We’re in the middle of an explosion of innovation in drone technology. According to a report by venture capitalist at Phystech Ventures, there has been $5 billion of investment in drone technology in the past two years, leading to the development of no fewer than 170 different air taxi, cargo, and vertical take-off-or-landing craft by almost 130 different companies.
Also: air taxis are hype, not substance, he says.
“From my perspective, [the] air taxi topic is a little bit hyped,” Daniel Shaposhnikov, a partner at Phystech Ventures, told me recently on the TechFirst podcast. “Scalability for the cargo drones will be much closer.”
The air taxis might get the headlines and they might even get the investment dollars because they’re sexy and visual and exciting. But cargo drones solve a massive existing problem — last mile delivery — and they’re far easier to implement. A key reason: safety regulations for craft carrying humans in the air are much more onerous. And, the drone size you need to carry one to four people is easily an order of magnitude bigger than usable cargo drones in active service today. Plus, the fine-grained air traffic control you’d need for manned drones is a significant challenge.
That’s why, Shaposhnikov says, even on air taxi drone websites or presentations, you’ll see a cargo drone in the background.
When we think drones we tend to think electricity and batteries, but a full 35% of the drones under development have good old-fashioned internal combustion engines. Many have hybrid models, some use hydrogen fuel cells, and only three are shipping pure electrical systems today. Current batteries do not offer sufficient power density and cannot power long flights, Shaposhnikov says.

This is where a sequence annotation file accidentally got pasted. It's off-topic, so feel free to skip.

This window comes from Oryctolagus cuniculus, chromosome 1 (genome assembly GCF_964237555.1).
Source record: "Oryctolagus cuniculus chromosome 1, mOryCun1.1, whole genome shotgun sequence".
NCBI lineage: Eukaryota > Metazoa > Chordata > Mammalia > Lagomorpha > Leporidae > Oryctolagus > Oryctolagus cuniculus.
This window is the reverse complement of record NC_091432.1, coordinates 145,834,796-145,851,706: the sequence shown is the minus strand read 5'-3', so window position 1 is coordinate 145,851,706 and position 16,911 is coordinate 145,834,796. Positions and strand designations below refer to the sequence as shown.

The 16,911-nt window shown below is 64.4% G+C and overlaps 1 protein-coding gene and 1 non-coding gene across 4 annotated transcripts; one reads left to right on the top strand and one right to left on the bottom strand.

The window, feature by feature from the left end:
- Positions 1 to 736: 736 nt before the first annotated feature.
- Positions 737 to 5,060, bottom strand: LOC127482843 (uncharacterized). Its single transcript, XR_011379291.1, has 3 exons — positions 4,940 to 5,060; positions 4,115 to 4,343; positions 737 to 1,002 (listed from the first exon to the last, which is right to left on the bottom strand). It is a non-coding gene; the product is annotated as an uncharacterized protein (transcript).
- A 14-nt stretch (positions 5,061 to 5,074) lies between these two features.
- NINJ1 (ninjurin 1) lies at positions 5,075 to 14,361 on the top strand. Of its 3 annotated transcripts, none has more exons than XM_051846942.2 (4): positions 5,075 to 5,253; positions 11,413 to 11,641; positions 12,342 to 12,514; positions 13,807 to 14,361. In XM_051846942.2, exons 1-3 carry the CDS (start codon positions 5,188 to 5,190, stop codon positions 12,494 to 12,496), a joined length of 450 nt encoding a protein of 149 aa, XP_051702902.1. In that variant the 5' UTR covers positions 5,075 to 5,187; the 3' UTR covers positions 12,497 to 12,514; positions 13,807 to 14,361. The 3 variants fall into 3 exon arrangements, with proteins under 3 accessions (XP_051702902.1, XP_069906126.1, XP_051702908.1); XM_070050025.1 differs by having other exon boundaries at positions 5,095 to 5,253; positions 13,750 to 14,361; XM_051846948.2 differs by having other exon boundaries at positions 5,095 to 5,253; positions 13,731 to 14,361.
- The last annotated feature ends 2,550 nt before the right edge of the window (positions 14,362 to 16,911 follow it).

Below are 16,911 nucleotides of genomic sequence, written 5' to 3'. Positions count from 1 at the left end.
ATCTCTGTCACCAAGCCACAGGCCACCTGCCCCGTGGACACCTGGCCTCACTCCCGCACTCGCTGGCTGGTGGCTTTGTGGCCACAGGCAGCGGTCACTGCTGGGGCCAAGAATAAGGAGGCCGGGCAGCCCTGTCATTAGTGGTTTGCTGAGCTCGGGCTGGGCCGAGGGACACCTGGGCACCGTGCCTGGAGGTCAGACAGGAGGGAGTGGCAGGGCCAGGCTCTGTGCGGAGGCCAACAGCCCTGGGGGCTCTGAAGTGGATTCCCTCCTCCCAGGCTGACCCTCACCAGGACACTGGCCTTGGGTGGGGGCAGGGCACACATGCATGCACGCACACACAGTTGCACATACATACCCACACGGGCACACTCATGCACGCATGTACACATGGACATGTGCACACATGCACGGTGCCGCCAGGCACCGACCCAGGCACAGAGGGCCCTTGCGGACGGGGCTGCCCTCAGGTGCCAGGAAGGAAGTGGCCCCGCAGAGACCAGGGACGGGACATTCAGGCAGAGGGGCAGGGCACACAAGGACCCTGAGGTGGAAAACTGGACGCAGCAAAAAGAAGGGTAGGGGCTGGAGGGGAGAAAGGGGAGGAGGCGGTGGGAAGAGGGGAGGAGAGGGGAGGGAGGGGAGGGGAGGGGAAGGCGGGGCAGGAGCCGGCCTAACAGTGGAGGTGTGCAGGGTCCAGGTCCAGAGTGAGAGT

(Of course, there are in-flight recharging capabilities under development.)
As much hype and investment as we’ve seen, it’s still early days.
Only 13 of the 169 companies have actual shipping, orderable product to date. And while $5 billion in investment sounds big, many companies are struggling under tight development budgets because $4.6 billion of that has been raised by just six companies in the U.S. and Europe: Joby Aviation, Lilium, Paragon, Archer Aviation, Beta Technologies, and Volocopter.
However, there is a significant amount of innovation. And it’s all part of a global trend away from fluffy consumer technology — internet and apps — and towards deep tech, Shaposhnikov says.
Listen to our conversation:
“Globally, we see that the investment appetite is going towards deep tech companies. It’s not only the drones. So we will also see high growth of the level of interest for quantum technologies, for example, or deep artificial intelligence … and drones, they solve, let’s say, logistic or urban problems.”
What will we see in the next five years?
Shaposhnikov says we’ll see a large-scale deployment of drones for cargo delivery. He also thinks there will be heavy-payload drones to replace helicopters in high-risks scenarios, saying they are up to 10 times cheaper.
For air taxis, an operational future is at least six to ten years out, according to Shaposhnikov. There are outstanding engineering issues, aerodynamic issues, and safety issues. Batteries are still a problem, and there will need to be a significant amount of testing and regulatory compliance. Plus, we’ll need enhanced air traffic control systems for cities.
So the first systems might not actually appear in cities:
“I’m sure that we will see this kind of business inside cities, but of course, first routes of air taxi will definitely appear out of the cities … because it’s much easier,” Shaposhnikov says.
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